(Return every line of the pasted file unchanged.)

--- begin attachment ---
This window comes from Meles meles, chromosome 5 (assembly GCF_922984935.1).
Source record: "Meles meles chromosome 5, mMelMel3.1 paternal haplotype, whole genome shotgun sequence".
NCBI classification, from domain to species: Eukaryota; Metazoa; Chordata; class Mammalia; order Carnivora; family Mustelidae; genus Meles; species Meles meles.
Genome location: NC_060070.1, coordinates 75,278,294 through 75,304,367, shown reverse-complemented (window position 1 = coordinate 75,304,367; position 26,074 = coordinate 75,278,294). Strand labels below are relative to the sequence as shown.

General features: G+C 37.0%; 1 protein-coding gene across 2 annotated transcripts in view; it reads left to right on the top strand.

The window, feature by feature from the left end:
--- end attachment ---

This window comes from Meles meles, chromosome 5 (assembly GCF_922984935.1).
Source record: "Meles meles chromosome 5, mMelMel3.1 paternal haplotype, whole genome shotgun sequence".
NCBI classification, from domain to species: Eukaryota; Metazoa; Chordata; class Mammalia; order Carnivora; family Mustelidae; genus Meles; species Meles meles.
Genome location: NC_060070.1, coordinates 75,278,294 through 75,304,367, shown reverse-complemented (window position 1 = coordinate 75,304,367; position 26,074 = coordinate 75,278,294). Strand labels below are relative to the sequence as shown.

General features: G+C 37.0%; 1 protein-coding gene across 2 annotated transcripts in view; it reads left to right on the top strand.

The window, feature by feature from the left end: